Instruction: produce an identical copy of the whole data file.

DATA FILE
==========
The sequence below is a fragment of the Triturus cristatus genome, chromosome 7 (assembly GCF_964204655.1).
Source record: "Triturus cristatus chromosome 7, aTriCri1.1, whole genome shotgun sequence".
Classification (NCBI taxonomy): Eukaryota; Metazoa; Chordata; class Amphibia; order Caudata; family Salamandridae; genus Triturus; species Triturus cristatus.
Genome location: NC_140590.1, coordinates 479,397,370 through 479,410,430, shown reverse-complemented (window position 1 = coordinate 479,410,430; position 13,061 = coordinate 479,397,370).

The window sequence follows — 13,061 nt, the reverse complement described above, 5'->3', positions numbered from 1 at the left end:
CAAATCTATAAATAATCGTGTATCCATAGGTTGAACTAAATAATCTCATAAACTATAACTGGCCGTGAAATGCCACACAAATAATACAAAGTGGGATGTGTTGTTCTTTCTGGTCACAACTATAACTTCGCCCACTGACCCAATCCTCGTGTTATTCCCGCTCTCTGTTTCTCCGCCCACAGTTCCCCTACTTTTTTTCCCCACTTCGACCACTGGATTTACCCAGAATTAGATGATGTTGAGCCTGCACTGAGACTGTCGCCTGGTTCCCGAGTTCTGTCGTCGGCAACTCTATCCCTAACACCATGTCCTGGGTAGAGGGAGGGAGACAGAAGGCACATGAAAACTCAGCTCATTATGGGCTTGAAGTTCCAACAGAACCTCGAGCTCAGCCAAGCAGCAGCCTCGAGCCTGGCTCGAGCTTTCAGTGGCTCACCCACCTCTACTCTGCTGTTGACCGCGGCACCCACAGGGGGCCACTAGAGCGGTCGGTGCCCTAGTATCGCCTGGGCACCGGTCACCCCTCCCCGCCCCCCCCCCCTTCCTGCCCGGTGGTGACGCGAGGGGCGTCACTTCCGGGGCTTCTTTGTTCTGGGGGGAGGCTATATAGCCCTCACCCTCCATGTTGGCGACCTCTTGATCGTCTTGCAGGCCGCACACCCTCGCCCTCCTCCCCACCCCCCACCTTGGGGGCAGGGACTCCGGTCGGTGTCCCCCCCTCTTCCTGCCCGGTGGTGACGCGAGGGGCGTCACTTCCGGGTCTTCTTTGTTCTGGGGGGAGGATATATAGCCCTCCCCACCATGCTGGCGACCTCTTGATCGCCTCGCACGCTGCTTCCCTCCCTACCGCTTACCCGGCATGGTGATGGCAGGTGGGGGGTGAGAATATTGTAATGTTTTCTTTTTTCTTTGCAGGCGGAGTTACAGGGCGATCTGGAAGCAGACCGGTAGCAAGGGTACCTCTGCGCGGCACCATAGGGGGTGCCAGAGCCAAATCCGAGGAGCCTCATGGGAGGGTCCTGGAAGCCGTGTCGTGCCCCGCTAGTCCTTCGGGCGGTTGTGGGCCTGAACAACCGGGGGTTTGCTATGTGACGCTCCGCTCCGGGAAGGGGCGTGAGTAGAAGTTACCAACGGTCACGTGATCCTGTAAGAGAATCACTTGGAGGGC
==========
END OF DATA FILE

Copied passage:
The sequence below is a fragment of the Triturus cristatus genome, chromosome 7 (assembly GCF_964204655.1).
Source record: "Triturus cristatus chromosome 7, aTriCri1.1, whole genome shotgun sequence".
Classification (NCBI taxonomy): Eukaryota; Metazoa; Chordata; class Amphibia; order Caudata; family Salamandridae; genus Triturus; species Triturus cristatus.
Genome location: NC_140590.1, coordinates 479,397,370 through 479,410,430, shown reverse-complemented (window position 1 = coordinate 479,410,430; position 13,061 = coordinate 479,397,370).

The window sequence follows — 13,061 nt, the reverse complement described above, 5'->3', positions numbered from 1 at the left end:
CAAATCTATAAATAATCGTGTATCCATAGGTTGAACTAAATAATCTCATAAACTATAACTGGCCGTGAAATGCCACACAAATAATACAAAGTGGGATGTGTTGTTCTTTCTGGTCACAACTATAACTTCGCCCACTGACCCAATCCTCGTGTTATTCCCGCTCTCTGTTTCTCCGCCCACAGTTCCCCTACTTTTTTTCCCCACTTCGACCACTGGATTTACCCAGAATTAGATGATGTTGAGCCTGCACTGAGACTGTCGCCTGGTTCCCGAGTTCTGTCGTCGGCAACTCTATCCCTAACACCATGTCCTGGGTAGAGGGAGGGAGACAGAAGGCACATGAAAACTCAGCTCATTATGGGCTTGAAGTTCCAACAGAACCTCGAGCTCAGCCAAGCAGCAGCCTCGAGCCTGGCTCGAGCTTTCAGTGGCTCACCCACCTCTACTCTGCTGTTGACCGCGGCACCCACAGGGGGCCACTAGAGCGGTCGGTGCCCTAGTATCGCCTGGGCACCGGTCACCCCTCCCCGCCCCCCCCCCCTTCCTGCCCGGTGGTGACGCGAGGGGCGTCACTTCCGGGGCTTCTTTGTTCTGGGGGGAGGCTATATAGCCCTCACCCTCCATGTTGGCGACCTCTTGATCGTCTTGCAGGCCGCACACCCTCGCCCTCCTCCCCACCCCCCACCTTGGGGGCAGGGACTCCGGTCGGTGTCCCCCCCTCTTCCTGCCCGGTGGTGACGCGAGGGGCGTCACTTCCGGGTCTTCTTTGTTCTGGGGGGAGGATATATAGCCCTCCCCACCATGCTGGCGACCTCTTGATCGCCTCGCACGCTGCTTCCCTCCCTACCGCTTACCCGGCATGGTGATGGCAGGTGGGGGGTGAGAATATTGTAATGTTTTCTTTTTTCTTTGCAGGCGGAGTTACAGGGCGATCTGGAAGCAGACCGGTAGCAAGGGTACCTCTGCGCGGCACCATAGGGGGTGCCAGAGCCAAATCCGAGGAGCCTCATGGGAGGGTCCTGGAAGCCGTGTCGTGCCCCGCTAGTCCTTCGGGCGGTTGTGGGCCTGAACAACCGGGGGTTTGCTATGTGACGCTCCGCTCCGGGAAGGGGCGTGAGTAGAAGTTACCAACGGTCACGTGATCCTGTAAGAGAATCACTTGGAGGGC